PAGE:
Annes Grove is situated in north Co. Cork between Doneraile and Castletownroche. Lieutenant-General Grove Annesley inherited land here from the Grove family in the early eighteenth century and laid out the grounds as informal parkland with a walled garden and there was little change until Richard Grove Annesley (1879-1966) inherited in 1900. Influenced by his cousin, the fifth Earl of Annesley, who had created the exceptional arboretum at Castlewellan in Co. Down and his lifelong friendship with the fourth Marquis of Headford he took a great interest in developing his own garden at Annes Grove. At their suggestion he sponsored the plant hunting expeditions of George Forrest and Frank Kingdon Ward and was soon growing plants from the seed they collected, most notably Himalayan rhododendrons, and created a garden in the Robinsonian style.
In his 1994 book, Irish Gardens, Terence Reeves Smyth describes the gardens: “There are few gardens anywhere in Ireland where rare trees and shrubs are grown so successfully and in such a harmonious setting as the beautiful Robinsonian garden of Annes Grove. Set on a sloping site around an elegant early eighteenth-century house overlooking the River Awbeg, the thirty-acre garden is filled with thousands of thriving plants in a layout that merges unobtrusively into the landscape.”
Following Richard Grove Annesley’s death, the property passed to his son, E. P. Grove Annesley, and then to his grandson, Patrick Grove Annesley, who unfortunately was to be the last of the Grove Annesleys at Annes Grove, and he has passed the estate, house and gardens, to the State and it is now in the hands of the Office of Public Works.
As part of the series of garden talks at Kilkenny Castle, organised by Shirley Lanigan and the Office of Public Works, Hugh Carrigan, who is a regional manager with the OPW with responsibility for the work of restoration at Annes Grove, outlined the work done to date at estate. It would not be an exaggeration to say that the team working at there were met by a very challenging situation nor to say that they have made wonderful progress to date. The initial impetus of the work was to secure the fabric of the house and this has been with the high standards we have come to expect from the OPW. General access to the estate and around the grounds has been improved with the clearing and widening of drives and pathway along with the rebuilding of boundary walls etc.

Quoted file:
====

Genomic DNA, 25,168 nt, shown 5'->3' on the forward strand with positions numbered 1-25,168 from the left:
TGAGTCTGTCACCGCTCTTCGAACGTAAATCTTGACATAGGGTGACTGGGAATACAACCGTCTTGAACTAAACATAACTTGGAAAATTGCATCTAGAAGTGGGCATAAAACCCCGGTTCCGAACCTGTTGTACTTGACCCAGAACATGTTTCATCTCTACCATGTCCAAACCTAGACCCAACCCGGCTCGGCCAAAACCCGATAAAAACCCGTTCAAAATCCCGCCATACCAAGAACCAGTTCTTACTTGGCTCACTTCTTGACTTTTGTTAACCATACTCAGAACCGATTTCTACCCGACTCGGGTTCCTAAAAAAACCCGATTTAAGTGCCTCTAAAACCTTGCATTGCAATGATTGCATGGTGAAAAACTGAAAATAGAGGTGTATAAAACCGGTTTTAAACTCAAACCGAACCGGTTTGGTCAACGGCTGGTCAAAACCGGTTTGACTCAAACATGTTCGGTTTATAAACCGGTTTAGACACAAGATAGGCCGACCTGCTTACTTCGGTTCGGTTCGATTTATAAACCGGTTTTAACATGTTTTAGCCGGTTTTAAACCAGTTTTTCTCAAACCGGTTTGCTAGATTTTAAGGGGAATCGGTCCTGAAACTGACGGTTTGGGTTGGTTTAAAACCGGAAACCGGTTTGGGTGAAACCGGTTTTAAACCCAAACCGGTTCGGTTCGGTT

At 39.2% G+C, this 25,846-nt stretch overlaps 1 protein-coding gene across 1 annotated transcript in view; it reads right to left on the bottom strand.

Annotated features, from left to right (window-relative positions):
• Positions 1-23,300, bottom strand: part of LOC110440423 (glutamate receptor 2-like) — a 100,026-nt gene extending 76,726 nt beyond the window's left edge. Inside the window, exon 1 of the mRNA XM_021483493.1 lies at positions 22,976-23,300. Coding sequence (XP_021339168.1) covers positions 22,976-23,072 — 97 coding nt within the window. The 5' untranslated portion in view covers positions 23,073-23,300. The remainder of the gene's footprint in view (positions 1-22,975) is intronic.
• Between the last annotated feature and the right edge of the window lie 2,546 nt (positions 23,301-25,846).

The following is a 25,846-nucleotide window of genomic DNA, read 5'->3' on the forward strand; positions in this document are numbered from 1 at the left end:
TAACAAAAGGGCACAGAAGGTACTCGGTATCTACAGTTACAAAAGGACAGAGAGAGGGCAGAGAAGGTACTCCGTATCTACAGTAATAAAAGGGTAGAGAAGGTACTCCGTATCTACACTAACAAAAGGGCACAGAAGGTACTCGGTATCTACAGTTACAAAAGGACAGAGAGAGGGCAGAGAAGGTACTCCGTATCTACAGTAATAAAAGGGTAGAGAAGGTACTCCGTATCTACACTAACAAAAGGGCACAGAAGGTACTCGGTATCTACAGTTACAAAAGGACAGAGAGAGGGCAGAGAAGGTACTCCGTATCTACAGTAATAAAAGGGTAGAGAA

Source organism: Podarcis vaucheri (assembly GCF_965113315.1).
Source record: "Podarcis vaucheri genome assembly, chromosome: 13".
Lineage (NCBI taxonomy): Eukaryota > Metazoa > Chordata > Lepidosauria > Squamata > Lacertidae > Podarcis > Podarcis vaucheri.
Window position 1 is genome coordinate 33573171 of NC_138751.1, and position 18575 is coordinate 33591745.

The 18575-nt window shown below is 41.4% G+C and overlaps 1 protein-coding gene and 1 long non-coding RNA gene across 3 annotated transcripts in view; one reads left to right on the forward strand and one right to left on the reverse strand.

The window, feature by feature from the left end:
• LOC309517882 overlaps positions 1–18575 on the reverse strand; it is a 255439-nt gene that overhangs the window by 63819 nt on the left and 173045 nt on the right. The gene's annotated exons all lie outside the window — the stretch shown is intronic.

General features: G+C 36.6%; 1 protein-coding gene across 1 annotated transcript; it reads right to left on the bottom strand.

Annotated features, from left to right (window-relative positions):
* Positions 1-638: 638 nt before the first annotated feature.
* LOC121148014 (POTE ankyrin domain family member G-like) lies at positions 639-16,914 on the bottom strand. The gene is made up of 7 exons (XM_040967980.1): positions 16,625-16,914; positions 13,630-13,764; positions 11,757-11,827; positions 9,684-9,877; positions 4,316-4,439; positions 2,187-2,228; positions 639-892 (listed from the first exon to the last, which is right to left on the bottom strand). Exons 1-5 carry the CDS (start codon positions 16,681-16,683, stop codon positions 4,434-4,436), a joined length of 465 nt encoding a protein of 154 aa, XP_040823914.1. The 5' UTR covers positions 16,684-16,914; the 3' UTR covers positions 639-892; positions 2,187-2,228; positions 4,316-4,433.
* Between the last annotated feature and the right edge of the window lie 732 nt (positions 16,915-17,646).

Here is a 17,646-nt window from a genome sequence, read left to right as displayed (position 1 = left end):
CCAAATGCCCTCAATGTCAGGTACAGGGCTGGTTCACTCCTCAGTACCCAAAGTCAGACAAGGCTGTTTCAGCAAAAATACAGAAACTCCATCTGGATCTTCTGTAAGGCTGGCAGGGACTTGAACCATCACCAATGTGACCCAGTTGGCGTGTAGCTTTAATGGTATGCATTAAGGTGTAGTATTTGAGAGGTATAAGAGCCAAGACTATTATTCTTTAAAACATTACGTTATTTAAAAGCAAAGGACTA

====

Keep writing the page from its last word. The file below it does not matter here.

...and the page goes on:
Tackling the gardens was quite a challenge – and the OPW recognise that it is the gardens which are the most significant asset of the estate. Many areas had become overgrown by laurel and bramble so that there was difficulty in locating and identifying the original plantings. Where at all possible original specimens have been saved but quite an amount had been lost. Fortunately, Patrick Grove Annesley had carefully kept his grandfather’s acquisitions and planting records and the OPW has sourced many of the species rhododendrons which were planted at Annes Grove and are in the process of having others propagated from plants grown from the original Forrest and Kingdon Ward introductions so that the planting in the gardens will be as close as possible to what was there originally.
Such garden restorations will always, invariably, bring criticisms. People will complain that the original plants should have been saved and that the garden is not authentic without them. I believe that it such situations there will be losses; that some plants may be gone beyond the age of good health or that they have become so congested and smothered by invasive growth that there is no option but to clear all. It is always a pity to lose an original plant and there is certainly a great sense of history when one looks at a plant and realises it was grown from seed brought from the Himalaya by Forrest or Kingdon Ward and planted in the garden a century ago by Richard Grove Annesley but such is not always possible and those who undertake such restorations can only do their very best and I feel reassured that Hugh Carrigan and those in the OPW will certainly do that and that Annes Grove will again be an outstanding garden for us to visit and will become a significant part of our gardening heritage.